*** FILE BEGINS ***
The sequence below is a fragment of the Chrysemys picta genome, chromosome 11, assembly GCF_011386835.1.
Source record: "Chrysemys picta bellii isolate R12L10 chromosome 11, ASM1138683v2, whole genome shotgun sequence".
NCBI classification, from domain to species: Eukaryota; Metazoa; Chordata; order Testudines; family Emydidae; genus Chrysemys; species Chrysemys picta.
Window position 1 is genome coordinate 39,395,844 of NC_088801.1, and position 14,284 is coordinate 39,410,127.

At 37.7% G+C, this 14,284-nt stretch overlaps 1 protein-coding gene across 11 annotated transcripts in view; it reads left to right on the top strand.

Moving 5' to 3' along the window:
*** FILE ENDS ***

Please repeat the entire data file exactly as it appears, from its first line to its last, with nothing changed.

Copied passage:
The sequence below is a fragment of the Chrysemys picta genome, chromosome 11, assembly GCF_011386835.1.
Source record: "Chrysemys picta bellii isolate R12L10 chromosome 11, ASM1138683v2, whole genome shotgun sequence".
NCBI classification, from domain to species: Eukaryota; Metazoa; Chordata; order Testudines; family Emydidae; genus Chrysemys; species Chrysemys picta.
Window position 1 is genome coordinate 39,395,844 of NC_088801.1, and position 14,284 is coordinate 39,410,127.

At 37.7% G+C, this 14,284-nt stretch overlaps 1 protein-coding gene across 11 annotated transcripts in view; it reads left to right on the top strand.

Moving 5' to 3' along the window: